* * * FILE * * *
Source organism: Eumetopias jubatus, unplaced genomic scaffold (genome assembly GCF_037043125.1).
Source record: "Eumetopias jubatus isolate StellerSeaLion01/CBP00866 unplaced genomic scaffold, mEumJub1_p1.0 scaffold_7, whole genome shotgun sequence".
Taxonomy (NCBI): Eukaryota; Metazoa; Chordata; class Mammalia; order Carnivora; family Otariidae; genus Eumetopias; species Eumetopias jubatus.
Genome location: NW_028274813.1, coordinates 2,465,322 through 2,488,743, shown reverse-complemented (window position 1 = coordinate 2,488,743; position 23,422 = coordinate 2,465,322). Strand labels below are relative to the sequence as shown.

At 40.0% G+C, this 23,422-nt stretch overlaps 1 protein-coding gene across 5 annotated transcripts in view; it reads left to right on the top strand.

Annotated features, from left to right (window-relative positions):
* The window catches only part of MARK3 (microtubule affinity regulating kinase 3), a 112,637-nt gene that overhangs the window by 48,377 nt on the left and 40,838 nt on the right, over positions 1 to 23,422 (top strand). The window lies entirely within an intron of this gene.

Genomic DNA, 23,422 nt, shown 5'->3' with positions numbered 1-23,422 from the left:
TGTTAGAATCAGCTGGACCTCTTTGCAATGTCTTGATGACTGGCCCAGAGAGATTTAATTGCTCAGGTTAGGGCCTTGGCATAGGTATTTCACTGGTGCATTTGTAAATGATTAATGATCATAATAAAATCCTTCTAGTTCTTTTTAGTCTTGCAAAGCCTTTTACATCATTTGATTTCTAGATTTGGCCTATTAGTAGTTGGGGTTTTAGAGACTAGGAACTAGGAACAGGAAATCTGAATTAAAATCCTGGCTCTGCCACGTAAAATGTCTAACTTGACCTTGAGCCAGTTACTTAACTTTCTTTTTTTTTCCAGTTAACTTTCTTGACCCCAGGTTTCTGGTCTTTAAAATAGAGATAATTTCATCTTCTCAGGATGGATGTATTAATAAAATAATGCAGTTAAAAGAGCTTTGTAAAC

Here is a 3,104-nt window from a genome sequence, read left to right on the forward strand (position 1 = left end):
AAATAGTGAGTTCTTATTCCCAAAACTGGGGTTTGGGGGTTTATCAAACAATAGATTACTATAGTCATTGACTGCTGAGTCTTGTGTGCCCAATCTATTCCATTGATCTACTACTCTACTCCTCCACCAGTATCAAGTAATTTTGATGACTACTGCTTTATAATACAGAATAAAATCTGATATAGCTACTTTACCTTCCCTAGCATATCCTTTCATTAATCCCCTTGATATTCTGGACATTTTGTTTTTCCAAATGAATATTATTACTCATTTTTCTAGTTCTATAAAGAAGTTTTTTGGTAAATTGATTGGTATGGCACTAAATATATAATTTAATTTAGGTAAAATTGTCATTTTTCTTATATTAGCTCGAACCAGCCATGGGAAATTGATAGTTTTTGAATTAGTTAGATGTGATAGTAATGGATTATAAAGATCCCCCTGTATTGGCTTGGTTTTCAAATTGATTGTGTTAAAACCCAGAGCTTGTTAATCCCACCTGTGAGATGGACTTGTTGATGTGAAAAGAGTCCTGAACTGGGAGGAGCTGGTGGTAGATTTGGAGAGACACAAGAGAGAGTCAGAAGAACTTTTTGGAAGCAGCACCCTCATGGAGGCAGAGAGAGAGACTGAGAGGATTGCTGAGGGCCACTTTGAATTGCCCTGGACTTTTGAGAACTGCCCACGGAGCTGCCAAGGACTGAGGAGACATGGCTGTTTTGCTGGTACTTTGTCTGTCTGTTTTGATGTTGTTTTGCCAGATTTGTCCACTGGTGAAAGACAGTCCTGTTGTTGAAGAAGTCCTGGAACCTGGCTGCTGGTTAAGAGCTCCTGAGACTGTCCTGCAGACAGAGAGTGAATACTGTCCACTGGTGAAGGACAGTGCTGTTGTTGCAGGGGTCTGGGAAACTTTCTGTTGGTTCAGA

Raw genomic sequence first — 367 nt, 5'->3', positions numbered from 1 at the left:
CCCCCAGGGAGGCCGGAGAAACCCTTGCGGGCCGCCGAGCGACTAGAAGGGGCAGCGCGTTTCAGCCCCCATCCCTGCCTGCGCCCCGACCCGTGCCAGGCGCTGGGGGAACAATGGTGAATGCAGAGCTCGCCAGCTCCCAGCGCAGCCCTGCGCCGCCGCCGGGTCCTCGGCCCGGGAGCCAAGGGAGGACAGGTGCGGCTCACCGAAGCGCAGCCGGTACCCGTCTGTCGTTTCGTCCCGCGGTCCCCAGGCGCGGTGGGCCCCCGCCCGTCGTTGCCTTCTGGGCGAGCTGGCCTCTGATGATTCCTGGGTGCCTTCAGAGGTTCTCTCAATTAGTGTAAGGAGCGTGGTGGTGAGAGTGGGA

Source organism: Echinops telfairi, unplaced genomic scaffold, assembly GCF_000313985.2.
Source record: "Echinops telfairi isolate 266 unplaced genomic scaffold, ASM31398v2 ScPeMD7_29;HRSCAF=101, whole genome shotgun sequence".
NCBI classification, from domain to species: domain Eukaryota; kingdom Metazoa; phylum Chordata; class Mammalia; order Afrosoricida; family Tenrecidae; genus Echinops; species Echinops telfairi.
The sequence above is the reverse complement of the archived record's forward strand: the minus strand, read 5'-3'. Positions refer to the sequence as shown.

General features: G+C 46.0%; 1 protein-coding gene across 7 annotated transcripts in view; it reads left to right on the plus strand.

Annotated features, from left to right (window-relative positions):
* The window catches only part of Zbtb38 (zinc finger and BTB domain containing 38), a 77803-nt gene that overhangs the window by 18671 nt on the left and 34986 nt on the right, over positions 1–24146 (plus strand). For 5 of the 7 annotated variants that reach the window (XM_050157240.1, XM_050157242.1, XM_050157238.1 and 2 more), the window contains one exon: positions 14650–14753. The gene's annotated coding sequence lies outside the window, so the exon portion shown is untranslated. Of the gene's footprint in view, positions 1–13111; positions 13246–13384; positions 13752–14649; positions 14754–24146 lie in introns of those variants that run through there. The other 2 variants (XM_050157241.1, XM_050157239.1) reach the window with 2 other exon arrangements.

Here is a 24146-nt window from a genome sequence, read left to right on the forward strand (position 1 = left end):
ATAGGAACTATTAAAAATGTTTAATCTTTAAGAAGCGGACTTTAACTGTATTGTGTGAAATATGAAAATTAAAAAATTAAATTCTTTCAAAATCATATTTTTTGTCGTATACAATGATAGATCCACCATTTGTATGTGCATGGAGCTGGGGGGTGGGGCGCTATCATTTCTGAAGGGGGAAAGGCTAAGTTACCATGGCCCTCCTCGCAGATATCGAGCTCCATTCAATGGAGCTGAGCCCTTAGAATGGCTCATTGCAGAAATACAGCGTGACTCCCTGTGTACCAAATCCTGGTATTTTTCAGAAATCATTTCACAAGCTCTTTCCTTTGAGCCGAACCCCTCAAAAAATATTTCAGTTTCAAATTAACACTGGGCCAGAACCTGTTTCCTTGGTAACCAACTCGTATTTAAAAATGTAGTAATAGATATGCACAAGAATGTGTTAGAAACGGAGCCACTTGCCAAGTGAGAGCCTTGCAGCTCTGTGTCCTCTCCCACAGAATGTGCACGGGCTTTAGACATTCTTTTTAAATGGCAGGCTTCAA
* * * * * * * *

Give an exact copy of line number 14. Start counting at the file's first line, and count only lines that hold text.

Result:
Source organism: Echinops telfairi, unplaced genomic scaffold, assembly GCF_000313985.2.